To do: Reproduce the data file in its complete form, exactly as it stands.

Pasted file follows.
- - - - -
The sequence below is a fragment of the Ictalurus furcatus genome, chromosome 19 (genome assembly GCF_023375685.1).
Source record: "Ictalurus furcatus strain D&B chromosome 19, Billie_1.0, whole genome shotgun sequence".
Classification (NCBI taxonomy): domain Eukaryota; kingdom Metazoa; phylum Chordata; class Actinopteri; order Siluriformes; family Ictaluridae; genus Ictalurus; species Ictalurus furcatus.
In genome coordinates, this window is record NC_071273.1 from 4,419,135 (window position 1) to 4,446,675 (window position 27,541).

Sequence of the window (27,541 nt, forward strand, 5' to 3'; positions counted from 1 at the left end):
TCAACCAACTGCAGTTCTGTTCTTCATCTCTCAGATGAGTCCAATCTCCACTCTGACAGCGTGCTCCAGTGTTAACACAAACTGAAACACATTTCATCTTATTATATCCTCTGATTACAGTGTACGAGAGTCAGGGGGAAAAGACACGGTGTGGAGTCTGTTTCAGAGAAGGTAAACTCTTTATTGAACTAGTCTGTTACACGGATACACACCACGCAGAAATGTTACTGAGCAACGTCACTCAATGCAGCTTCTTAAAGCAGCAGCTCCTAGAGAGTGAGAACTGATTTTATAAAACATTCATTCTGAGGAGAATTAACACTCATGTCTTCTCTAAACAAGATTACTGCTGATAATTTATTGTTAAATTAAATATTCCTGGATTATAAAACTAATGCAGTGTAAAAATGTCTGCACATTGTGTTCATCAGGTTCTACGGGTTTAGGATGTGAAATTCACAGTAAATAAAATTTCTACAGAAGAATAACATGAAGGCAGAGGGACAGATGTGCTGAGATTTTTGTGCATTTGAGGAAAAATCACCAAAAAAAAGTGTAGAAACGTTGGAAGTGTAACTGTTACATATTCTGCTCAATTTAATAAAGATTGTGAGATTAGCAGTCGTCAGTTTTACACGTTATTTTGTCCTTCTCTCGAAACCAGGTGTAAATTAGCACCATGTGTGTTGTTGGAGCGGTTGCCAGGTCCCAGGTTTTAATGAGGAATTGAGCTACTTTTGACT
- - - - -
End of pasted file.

The sequence below is a fragment of the Ictalurus furcatus genome, chromosome 19 (genome assembly GCF_023375685.1).
Source record: "Ictalurus furcatus strain D&B chromosome 19, Billie_1.0, whole genome shotgun sequence".
Classification (NCBI taxonomy): domain Eukaryota; kingdom Metazoa; phylum Chordata; class Actinopteri; order Siluriformes; family Ictaluridae; genus Ictalurus; species Ictalurus furcatus.
In genome coordinates, this window is record NC_071273.1 from 4,419,135 (window position 1) to 4,446,675 (window position 27,541).

Sequence of the window (27,541 nt, forward strand, 5' to 3'; positions counted from 1 at the left end):
TCAACCAACTGCAGTTCTGTTCTTCATCTCTCAGATGAGTCCAATCTCCACTCTGACAGCGTGCTCCAGTGTTAACACAAACTGAAACACATTTCATCTTATTATATCCTCTGATTACAGTGTACGAGAGTCAGGGGGAAAAGACACGGTGTGGAGTCTGTTTCAGAGAAGGTAAACTCTTTATTGAACTAGTCTGTTACACGGATACACACCACGCAGAAATGTTACTGAGCAACGTCACTCAATGCAGCTTCTTAAAGCAGCAGCTCCTAGAGAGTGAGAACTGATTTTATAAAACATTCATTCTGAGGAGAATTAACACTCATGTCTTCTCTAAACAAGATTACTGCTGATAATTTATTGTTAAATTAAATATTCCTGGATTATAAAACTAATGCAGTGTAAAAATGTCTGCACATTGTGTTCATCAGGTTCTACGGGTTTAGGATGTGAAATTCACAGTAAATAAAATTTCTACAGAAGAATAACATGAAGGCAGAGGGACAGATGTGCTGAGATTTTTGTGCATTTGAGGAAAAATCACCAAAAAAAAGTGTAGAAACGTTGGAAGTGTAACTGTTACATATTCTGCTCAATTTAATAAAGATTGTGAGATTAGCAGTCGTCAGTTTTACACGTTATTTTGTCCTTCTCTCGAAACCAGGTGTAAATTAGCACCATGTGTGTTGTTGGAGCGGTTGCCAGGTCCCAGGTTTTAATGAGGAATTGAGCTACTTTTGACT